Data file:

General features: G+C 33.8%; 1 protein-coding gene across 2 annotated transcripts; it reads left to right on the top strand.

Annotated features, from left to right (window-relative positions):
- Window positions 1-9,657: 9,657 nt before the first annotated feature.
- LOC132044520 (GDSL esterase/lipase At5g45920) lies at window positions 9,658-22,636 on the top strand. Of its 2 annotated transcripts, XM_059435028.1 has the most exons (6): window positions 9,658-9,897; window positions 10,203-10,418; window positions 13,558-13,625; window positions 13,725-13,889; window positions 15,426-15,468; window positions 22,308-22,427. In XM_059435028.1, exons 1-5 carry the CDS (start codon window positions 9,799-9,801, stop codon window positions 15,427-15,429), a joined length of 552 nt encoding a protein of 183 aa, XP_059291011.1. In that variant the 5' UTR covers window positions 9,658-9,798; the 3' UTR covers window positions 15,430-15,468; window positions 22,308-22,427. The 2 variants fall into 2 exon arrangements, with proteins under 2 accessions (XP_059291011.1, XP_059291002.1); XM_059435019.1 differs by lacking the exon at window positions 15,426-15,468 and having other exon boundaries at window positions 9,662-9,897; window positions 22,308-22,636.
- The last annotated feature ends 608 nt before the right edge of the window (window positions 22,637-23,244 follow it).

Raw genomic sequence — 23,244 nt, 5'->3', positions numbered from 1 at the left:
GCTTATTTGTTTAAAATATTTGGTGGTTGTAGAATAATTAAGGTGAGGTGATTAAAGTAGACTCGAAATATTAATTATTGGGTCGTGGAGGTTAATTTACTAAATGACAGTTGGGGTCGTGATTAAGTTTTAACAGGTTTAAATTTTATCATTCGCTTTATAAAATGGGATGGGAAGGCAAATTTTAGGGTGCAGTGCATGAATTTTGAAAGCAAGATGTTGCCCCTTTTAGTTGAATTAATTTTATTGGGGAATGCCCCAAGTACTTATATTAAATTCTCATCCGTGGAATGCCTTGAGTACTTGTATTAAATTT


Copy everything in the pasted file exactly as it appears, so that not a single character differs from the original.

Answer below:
General features: G+C 33.8%; 1 protein-coding gene across 2 annotated transcripts; it reads left to right on the top strand.

Annotated features, from left to right (window-relative positions):
- Window positions 1-9,657: 9,657 nt before the first annotated feature.
- LOC132044520 (GDSL esterase/lipase At5g45920) lies at window positions 9,658-22,636 on the top strand. Of its 2 annotated transcripts, XM_059435028.1 has the most exons (6): window positions 9,658-9,897; window positions 10,203-10,418; window positions 13,558-13,625; window positions 13,725-13,889; window positions 15,426-15,468; window positions 22,308-22,427. In XM_059435028.1, exons 1-5 carry the CDS (start codon window positions 9,799-9,801, stop codon window positions 15,427-15,429), a joined length of 552 nt encoding a protein of 183 aa, XP_059291011.1. In that variant the 5' UTR covers window positions 9,658-9,798; the 3' UTR covers window positions 15,430-15,468; window positions 22,308-22,427. The 2 variants fall into 2 exon arrangements, with proteins under 2 accessions (XP_059291011.1, XP_059291002.1); XM_059435019.1 differs by lacking the exon at window positions 15,426-15,468 and having other exon boundaries at window positions 9,662-9,897; window positions 22,308-22,636.
- The last annotated feature ends 608 nt before the right edge of the window (window positions 22,637-23,244 follow it).

Raw genomic sequence — 23,244 nt, 5'->3', positions numbered from 1 at the left:
GCTTATTTGTTTAAAATATTTGGTGGTTGTAGAATAATTAAGGTGAGGTGATTAAAGTAGACTCGAAATATTAATTATTGGGTCGTGGAGGTTAATTTACTAAATGACAGTTGGGGTCGTGATTAAGTTTTAACAGGTTTAAATTTTATCATTCGCTTTATAAAATGGGATGGGAAGGCAAATTTTAGGGTGCAGTGCATGAATTTTGAAAGCAAGATGTTGCCCCTTTTAGTTGAATTAATTTTATTGGGGAATGCCCCAAGTACTTATATTAAATTCTCATCCGTGGAATGCCTTGAGTACTTGTATTAAATTT